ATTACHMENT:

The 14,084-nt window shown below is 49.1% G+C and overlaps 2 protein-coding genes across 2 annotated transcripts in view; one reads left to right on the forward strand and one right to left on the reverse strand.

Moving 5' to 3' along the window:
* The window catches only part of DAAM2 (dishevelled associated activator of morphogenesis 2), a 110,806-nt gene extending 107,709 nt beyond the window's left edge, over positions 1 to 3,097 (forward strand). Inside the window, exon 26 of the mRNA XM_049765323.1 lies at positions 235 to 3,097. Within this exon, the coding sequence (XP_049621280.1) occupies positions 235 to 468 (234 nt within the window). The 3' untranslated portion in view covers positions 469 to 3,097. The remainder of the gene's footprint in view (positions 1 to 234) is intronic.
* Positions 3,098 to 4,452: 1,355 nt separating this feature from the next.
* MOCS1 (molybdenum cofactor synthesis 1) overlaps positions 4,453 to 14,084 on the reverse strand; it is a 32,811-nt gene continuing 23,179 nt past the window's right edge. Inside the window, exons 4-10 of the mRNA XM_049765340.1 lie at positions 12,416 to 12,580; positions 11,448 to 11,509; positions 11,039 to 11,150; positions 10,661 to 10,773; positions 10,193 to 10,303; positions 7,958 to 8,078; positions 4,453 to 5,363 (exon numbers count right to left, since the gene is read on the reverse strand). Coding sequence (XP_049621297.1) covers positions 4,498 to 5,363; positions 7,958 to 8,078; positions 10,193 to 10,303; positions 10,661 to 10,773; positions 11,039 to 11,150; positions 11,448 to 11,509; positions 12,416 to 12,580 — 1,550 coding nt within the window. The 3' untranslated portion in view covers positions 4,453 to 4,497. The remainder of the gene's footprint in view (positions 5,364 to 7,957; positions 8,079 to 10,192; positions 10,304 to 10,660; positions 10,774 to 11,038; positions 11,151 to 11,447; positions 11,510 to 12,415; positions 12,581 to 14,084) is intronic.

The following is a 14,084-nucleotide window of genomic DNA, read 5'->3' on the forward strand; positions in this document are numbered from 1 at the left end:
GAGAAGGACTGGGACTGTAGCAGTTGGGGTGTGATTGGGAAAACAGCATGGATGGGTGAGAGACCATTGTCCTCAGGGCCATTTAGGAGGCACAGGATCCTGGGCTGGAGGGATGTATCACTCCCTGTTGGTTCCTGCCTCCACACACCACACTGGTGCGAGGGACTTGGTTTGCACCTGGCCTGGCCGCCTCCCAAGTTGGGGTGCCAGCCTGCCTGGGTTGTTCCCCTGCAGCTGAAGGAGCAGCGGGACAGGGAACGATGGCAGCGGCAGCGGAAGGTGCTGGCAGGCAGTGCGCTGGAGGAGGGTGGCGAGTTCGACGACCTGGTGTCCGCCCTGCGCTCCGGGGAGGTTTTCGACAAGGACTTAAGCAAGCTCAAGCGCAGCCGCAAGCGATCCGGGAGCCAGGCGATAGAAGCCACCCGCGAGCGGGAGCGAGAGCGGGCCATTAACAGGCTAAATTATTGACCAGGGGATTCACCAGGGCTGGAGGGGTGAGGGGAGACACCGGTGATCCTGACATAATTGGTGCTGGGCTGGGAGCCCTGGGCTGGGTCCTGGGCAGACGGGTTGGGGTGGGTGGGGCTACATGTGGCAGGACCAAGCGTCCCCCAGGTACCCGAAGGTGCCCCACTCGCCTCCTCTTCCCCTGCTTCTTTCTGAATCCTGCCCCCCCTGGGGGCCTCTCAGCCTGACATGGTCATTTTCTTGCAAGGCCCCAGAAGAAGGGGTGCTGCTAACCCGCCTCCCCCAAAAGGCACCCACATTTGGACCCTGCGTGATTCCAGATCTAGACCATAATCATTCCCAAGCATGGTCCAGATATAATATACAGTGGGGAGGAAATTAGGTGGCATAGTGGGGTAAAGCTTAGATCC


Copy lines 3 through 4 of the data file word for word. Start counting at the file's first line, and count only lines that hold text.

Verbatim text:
* The window catches only part of DAAM2 (dishevelled associated activator of morphogenesis 2), a 110,806-nt gene extending 107,709 nt beyond the window's left edge, over positions 1 to 3,097 (forward strand). Inside the window, exon 26 of the mRNA XM_049765323.1 lies at positions 235 to 3,097. Within this exon, the coding sequence (XP_049621280.1) occupies positions 235 to 468 (234 nt within the window). The 3' untranslated portion in view covers positions 469 to 3,097. The remainder of the gene's footprint in view (positions 1 to 234) is intronic.
* Positions 3,098 to 4,452: 1,355 nt separating this feature from the next.